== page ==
Post valuable content on LinkedIn yourself and become your expert.

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Job hunting tips from Calgary’s ‘LinkedIn Wizard’

Marketing and franchising consultant shares advice to make your profile stand out from the online crowd

A Calgary-based marketing and franchising consultant says LinkedIn has never been more useful for job hunters and businesses. (Maxx Satori/Shutterstock)

Thinking of a career change in 2018? Still looking for work after being laid off? Looking to grow your client base?

Building a stand-out profile on LinkedIn could help you get ahead, says Allan Fine, a Calgary-based marketing and franchising consultant with Executive Edge.

Some might think of LinkedIn as just another social network or that pesky website that keeps sending them invites. But Fine says LinkedIn has never been more useful for job hunters and businesses.

“[LinkedIn] now has over 550 million users worldwide, so for anybody who is looking to either get a job or get a business and create connections, LinkedIn is the No. 1 social media site in the world they should be using,” says Fine.

The self-proclaimed “LinkedIn Wizard” offered up some tips on tweaking your LinkedIn profile for success.

Get a professional headshot

“A great profile has different components,” Fine told the Calgary Eyeopener. “The first thing I can tell you is your headshot should make you feel ‘real’, it should be really professional looking.”

Fine compares having a unprofessional photo with showing up to a networking event in torn and dirty clothes.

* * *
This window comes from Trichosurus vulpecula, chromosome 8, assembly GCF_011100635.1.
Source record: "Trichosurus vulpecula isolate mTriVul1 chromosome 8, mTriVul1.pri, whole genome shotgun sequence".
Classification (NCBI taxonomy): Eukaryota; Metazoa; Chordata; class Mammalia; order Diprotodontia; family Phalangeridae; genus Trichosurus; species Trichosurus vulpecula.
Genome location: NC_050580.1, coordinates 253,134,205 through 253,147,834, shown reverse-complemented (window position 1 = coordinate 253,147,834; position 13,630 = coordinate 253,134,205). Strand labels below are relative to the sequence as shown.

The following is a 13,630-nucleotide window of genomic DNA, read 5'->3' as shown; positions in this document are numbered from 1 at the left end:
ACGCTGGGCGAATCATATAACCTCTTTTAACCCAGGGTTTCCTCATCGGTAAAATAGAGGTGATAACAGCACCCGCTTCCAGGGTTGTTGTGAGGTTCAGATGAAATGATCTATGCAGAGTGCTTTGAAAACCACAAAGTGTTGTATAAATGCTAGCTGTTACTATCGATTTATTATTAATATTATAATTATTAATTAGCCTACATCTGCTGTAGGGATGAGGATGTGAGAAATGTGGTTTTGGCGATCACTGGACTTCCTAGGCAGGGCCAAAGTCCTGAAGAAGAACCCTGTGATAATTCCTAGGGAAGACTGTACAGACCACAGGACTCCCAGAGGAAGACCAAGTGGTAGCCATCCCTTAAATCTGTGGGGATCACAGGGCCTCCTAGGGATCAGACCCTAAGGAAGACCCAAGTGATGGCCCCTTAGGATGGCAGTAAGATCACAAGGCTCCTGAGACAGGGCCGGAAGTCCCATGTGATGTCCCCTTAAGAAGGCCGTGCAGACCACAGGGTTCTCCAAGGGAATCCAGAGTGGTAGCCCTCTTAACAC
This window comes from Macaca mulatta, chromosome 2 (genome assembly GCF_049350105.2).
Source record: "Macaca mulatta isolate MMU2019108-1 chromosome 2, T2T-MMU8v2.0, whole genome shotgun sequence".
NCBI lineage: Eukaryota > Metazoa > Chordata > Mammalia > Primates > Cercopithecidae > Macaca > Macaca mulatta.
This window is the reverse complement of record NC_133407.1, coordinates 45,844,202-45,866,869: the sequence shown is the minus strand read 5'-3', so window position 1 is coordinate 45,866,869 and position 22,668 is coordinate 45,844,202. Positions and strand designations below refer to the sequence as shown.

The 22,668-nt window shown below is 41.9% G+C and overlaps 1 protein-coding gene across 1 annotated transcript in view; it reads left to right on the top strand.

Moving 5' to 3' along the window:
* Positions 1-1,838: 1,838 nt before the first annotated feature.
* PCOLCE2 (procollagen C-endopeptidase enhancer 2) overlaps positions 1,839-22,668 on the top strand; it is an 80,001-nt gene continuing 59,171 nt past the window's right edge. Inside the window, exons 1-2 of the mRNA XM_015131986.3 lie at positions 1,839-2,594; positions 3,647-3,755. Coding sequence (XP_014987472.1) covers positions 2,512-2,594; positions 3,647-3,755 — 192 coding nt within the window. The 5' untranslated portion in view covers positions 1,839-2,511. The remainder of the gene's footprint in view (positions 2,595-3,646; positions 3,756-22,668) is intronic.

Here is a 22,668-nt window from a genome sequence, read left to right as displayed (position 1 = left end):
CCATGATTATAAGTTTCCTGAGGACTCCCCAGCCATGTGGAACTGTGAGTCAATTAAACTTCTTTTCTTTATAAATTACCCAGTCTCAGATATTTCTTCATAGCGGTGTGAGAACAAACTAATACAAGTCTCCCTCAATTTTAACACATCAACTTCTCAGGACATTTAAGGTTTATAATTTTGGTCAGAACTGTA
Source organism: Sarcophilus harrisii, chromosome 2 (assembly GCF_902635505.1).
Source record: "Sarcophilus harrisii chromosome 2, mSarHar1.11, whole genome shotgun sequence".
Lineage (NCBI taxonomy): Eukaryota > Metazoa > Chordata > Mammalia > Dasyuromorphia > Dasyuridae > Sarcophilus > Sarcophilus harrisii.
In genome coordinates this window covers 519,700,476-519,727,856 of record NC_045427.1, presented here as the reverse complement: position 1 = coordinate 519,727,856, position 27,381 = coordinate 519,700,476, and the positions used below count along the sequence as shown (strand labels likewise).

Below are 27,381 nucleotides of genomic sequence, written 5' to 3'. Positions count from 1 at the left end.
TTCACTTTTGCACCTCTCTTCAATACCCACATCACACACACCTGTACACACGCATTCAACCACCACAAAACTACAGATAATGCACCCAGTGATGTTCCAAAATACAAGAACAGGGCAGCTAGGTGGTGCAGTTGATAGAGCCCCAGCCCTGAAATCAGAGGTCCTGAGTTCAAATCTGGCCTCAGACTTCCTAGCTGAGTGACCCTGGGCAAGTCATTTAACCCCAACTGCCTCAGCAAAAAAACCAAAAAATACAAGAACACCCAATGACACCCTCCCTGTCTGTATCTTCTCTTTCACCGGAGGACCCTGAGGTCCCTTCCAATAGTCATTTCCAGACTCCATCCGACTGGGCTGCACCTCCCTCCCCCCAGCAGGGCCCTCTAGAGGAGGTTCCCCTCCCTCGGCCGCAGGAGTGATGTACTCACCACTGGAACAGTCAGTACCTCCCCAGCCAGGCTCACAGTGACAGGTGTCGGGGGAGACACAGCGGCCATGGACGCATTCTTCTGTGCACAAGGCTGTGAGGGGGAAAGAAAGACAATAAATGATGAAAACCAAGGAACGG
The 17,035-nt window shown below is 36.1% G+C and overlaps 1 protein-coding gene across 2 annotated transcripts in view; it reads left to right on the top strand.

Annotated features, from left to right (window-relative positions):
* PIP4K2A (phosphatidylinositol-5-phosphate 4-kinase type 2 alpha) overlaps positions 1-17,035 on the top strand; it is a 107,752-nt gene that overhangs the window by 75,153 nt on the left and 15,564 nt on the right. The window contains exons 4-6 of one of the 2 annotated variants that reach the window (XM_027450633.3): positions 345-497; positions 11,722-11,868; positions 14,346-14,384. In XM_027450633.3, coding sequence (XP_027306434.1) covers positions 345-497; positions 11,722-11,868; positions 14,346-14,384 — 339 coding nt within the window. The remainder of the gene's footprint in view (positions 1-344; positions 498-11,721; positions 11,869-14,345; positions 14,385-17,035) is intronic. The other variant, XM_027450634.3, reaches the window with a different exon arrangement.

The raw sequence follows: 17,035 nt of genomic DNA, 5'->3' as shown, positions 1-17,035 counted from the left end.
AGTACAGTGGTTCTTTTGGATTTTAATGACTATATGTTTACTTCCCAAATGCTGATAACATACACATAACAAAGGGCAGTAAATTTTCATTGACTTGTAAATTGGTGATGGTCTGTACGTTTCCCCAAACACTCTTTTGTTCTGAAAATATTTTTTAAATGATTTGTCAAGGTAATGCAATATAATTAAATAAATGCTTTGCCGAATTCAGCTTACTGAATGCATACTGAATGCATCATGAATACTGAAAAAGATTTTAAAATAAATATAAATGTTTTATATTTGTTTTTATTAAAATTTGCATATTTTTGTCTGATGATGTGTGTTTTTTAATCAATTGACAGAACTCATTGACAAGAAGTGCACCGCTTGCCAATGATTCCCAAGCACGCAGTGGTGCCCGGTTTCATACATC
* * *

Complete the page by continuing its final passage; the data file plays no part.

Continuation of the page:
“Does that give you confidence in hiring them or working with them? Probably not,” he said.

Allan Fine says your profile should show what you can do for potential employers. He says getting a professional photographer to take your profile picture is a sound investment. (Flazingo Photos/Flickr/Creative Commons)

He recommends paying a professional photographer to take your photo because “the money you [invest] in the headshot will pay off afterwards.”

Custom background

Fine says adding a custom background photo to your profile is another visual component of your profile that gives potential employers and customers insights into what you can offer them.

He says a good background photograph should highlight your unique “features and benefits” and should be specific to your skills and defining qualities.

“The mistakes I see with individuals and people in business are having a profile background that doesn’t convey exactly what you can do for them,” he said. “It’s very, very important that your profile background coveys the benefits of either who you or what you can do.”

Custom headline and summary

Fine says your headline and summary should expand on what you do, what you can do, and what you have done.

For job hunters, a well-written headline should portray your skills and also what training you’ve done “as far as … the degrees you have or the things that you’ve done in the past beforehand.”

Looking for work? Fine says your headline and summary on LinkedIn should showcase three things: what you do, what you can do, and what you have done. (Mike Groll/Associated Press)

Companies using LinkedIn to drive business should have a headline and summary that shows “what you can do for somebody if they work with you,” he said.

Video clips and multimedia

One of LinkedIn’s newer features is the ability to add video and multimedia content to your profile.

Fine says social media platforms for business “have gone 360 [degrees]” and employers aren’t blindly hiring off LinkedIn anymore. He says they want to see examples of what you bring to the table, and video is a “very, very powerful tool” for business professionals to showcase their skills or their personal brand.

“People want to work with people and it’s so important that your headshot, your custom headline, your summary really makes a difference in conveying that message to people, as far as who you are.”

Even Prime Minister Justin Trudeau is using LinkedIn to give a video update on trade talks with China, Fine said.

“LinkedIn can really deliver hundreds and thousands of leads to any potential business so people should be on LinkedIn that way also for getting lead generation.”


With files from the Calgary Eyeopener